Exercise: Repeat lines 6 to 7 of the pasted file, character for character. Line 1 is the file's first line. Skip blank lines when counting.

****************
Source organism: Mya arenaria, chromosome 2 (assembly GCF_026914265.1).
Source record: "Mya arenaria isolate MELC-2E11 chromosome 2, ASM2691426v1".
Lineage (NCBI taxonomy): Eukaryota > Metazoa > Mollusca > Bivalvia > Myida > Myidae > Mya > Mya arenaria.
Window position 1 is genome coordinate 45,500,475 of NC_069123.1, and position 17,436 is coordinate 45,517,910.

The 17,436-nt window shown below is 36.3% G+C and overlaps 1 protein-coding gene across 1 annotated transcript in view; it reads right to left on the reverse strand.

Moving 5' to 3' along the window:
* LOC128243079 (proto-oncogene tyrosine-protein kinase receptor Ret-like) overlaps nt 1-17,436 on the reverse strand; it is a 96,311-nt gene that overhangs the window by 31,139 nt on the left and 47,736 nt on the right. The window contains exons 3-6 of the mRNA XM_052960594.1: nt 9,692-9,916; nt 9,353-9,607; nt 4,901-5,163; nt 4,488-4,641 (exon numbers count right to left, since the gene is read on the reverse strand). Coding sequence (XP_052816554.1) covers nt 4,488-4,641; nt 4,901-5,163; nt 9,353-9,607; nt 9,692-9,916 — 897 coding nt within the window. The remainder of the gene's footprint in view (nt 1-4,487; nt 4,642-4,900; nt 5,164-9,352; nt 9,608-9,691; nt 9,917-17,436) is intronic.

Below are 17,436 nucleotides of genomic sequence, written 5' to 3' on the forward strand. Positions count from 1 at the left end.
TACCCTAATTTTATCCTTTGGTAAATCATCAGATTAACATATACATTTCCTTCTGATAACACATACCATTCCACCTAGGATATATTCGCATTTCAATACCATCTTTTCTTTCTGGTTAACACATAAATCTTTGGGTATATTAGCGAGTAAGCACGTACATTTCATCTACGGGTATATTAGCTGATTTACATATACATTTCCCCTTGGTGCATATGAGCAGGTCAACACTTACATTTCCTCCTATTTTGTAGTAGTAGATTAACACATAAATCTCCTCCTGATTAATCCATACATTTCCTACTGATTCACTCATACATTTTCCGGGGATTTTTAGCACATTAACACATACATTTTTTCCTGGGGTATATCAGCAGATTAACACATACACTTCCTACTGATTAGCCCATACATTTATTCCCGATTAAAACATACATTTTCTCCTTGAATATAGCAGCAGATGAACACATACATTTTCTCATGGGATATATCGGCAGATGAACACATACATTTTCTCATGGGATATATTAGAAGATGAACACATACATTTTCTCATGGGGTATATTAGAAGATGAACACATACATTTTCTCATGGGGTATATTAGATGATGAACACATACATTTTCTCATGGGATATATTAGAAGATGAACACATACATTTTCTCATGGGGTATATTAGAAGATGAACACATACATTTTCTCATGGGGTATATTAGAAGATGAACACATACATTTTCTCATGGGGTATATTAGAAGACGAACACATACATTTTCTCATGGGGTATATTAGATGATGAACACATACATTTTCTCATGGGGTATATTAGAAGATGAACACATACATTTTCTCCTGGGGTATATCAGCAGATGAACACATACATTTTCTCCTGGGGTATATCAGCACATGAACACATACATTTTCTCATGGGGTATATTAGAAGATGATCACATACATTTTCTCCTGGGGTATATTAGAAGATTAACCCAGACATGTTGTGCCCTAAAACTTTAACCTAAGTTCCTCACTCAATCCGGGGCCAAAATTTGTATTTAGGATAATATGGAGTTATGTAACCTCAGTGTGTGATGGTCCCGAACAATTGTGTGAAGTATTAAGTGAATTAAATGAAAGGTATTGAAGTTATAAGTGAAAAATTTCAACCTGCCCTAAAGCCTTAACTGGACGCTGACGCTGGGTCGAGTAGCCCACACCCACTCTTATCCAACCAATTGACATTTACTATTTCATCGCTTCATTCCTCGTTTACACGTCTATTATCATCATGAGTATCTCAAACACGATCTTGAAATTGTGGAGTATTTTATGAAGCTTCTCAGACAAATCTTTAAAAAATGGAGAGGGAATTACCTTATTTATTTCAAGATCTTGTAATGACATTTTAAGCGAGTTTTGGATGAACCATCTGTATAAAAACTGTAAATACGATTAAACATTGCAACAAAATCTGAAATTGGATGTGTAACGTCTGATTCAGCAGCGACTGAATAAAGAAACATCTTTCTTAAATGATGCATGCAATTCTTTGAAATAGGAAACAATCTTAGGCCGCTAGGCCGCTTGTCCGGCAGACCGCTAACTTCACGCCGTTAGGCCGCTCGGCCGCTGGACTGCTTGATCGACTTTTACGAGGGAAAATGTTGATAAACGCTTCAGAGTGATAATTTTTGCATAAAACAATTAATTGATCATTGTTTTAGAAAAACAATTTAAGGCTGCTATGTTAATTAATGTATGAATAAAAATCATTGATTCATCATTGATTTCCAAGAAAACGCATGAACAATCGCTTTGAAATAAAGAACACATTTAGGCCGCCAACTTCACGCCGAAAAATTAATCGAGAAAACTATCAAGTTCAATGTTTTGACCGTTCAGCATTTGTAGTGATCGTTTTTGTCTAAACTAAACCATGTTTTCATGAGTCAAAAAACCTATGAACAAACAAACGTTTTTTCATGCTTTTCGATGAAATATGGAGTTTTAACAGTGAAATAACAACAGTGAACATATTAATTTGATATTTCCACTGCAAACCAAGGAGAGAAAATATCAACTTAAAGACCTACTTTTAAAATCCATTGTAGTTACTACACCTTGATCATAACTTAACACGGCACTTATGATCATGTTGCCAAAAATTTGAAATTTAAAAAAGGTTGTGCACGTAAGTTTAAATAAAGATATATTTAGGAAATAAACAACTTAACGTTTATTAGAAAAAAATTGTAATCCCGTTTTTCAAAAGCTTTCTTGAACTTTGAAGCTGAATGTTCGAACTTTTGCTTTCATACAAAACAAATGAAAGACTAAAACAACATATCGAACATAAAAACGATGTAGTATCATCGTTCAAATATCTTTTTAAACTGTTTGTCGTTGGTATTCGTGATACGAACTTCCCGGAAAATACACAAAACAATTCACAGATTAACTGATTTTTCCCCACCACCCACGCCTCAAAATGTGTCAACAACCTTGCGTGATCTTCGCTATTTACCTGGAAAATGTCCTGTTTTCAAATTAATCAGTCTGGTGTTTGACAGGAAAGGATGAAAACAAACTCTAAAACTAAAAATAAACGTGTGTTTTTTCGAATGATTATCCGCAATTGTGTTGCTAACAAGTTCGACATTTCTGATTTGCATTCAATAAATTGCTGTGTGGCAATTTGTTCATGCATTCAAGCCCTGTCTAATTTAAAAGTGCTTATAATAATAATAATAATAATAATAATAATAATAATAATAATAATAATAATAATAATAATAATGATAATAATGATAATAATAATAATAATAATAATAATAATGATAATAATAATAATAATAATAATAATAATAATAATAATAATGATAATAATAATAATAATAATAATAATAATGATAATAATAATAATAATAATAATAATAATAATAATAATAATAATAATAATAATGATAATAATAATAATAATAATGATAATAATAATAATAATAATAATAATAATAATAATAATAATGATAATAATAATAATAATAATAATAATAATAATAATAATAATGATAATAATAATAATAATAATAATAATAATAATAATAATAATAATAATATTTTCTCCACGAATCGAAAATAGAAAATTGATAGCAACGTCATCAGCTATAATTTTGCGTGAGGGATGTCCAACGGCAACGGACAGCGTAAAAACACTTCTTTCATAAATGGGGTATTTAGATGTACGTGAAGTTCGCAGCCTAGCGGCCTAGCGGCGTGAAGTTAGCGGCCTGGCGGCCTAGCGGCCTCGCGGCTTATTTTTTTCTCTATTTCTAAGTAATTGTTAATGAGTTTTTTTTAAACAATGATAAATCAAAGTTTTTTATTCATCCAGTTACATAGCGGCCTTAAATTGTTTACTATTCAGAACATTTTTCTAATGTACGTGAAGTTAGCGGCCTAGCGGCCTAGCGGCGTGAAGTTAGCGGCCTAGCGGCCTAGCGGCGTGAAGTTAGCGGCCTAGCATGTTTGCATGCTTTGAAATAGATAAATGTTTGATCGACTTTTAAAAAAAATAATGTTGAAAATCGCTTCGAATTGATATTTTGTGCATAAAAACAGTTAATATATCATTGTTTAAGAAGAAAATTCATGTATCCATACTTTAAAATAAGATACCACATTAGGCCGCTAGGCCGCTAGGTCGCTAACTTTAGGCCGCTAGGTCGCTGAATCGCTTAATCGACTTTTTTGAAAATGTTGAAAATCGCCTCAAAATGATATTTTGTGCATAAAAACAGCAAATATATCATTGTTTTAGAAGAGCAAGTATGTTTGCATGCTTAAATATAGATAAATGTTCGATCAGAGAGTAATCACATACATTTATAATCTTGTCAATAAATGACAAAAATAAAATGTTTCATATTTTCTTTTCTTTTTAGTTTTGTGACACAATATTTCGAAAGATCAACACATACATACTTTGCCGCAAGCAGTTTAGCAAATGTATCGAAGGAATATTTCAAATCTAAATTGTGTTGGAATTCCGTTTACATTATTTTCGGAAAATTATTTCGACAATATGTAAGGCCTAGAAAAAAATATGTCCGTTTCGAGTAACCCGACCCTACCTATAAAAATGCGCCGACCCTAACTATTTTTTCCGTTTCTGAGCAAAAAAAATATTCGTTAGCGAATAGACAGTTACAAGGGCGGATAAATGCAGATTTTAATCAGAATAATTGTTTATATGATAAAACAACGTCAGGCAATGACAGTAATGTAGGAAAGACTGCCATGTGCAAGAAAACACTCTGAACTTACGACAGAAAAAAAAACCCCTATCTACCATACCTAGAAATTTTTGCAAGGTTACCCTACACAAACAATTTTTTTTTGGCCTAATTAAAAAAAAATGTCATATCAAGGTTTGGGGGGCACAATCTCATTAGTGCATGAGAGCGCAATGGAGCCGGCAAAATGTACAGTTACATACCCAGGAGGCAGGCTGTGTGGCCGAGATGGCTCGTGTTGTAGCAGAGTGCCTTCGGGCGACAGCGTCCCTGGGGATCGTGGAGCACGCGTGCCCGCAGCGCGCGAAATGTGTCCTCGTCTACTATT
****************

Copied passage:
Moving 5' to 3' along the window:
* LOC128243079 (proto-oncogene tyrosine-protein kinase receptor Ret-like) overlaps nt 1-17,436 on the reverse strand; it is a 96,311-nt gene that overhangs the window by 31,139 nt on the left and 47,736 nt on the right. The window contains exons 3-6 of the mRNA XM_052960594.1: nt 9,692-9,916; nt 9,353-9,607; nt 4,901-5,163; nt 4,488-4,641 (exon numbers count right to left, since the gene is read on the reverse strand). Coding sequence (XP_052816554.1) covers nt 4,488-4,641; nt 4,901-5,163; nt 9,353-9,607; nt 9,692-9,916 — 897 coding nt within the window. The remainder of the gene's footprint in view (nt 1-4,487; nt 4,642-4,900; nt 5,164-9,352; nt 9,608-9,691; nt 9,917-17,436) is intronic.